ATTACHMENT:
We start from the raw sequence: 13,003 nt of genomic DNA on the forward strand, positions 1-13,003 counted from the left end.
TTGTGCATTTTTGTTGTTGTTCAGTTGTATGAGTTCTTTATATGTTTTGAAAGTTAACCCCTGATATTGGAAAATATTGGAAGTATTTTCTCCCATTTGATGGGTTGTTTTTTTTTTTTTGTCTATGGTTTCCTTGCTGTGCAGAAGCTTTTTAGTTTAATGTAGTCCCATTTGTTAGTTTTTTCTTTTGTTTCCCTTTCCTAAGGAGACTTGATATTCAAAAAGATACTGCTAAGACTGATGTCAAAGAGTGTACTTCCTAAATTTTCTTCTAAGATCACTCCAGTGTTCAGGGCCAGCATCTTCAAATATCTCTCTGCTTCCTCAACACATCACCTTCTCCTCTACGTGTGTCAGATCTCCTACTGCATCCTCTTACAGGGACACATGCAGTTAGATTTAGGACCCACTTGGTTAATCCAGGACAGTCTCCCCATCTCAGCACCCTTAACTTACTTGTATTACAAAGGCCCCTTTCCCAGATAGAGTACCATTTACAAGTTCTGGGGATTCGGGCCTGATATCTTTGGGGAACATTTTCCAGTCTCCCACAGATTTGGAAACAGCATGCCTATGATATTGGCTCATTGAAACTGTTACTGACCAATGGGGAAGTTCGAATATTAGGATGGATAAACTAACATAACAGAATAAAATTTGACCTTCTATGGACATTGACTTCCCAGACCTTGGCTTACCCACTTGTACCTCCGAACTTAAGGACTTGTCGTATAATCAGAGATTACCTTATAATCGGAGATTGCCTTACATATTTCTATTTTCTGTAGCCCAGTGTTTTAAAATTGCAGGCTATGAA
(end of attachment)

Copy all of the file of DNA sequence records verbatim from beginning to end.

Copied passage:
We start from the raw sequence: 13,003 nt of genomic DNA on the forward strand, positions 1-13,003 counted from the left end.
TTGTGCATTTTTGTTGTTGTTCAGTTGTATGAGTTCTTTATATGTTTTGAAAGTTAACCCCTGATATTGGAAAATATTGGAAGTATTTTCTCCCATTTGATGGGTTGTTTTTTTTTTTTTGTCTATGGTTTCCTTGCTGTGCAGAAGCTTTTTAGTTTAATGTAGTCCCATTTGTTAGTTTTTTCTTTTGTTTCCCTTTCCTAAGGAGACTTGATATTCAAAAAGATACTGCTAAGACTGATGTCAAAGAGTGTACTTCCTAAATTTTCTTCTAAGATCACTCCAGTGTTCAGGGCCAGCATCTTCAAATATCTCTCTGCTTCCTCAACACATCACCTTCTCCTCTACGTGTGTCAGATCTCCTACTGCATCCTCTTACAGGGACACATGCAGTTAGATTTAGGACCCACTTGGTTAATCCAGGACAGTCTCCCCATCTCAGCACCCTTAACTTACTTGTATTACAAAGGCCCCTTTCCCAGATAGAGTACCATTTACAAGTTCTGGGGATTCGGGCCTGATATCTTTGGGGAACATTTTCCAGTCTCCCACAGATTTGGAAACAGCATGCCTATGATATTGGCTCATTGAAACTGTTACTGACCAATGGGGAAGTTCGAATATTAGGATGGATAAACTAACATAACAGAATAAAATTTGACCTTCTATGGACATTGACTTCCCAGACCTTGGCTTACCCACTTGTACCTCCGAACTTAAGGACTTGTCGTATAATCAGAGATTACCTTATAATCGGAGATTGCCTTACATATTTCTATTTTCTGTAGCCCAGTGTTTTAAAATTGCAGGCTATGAA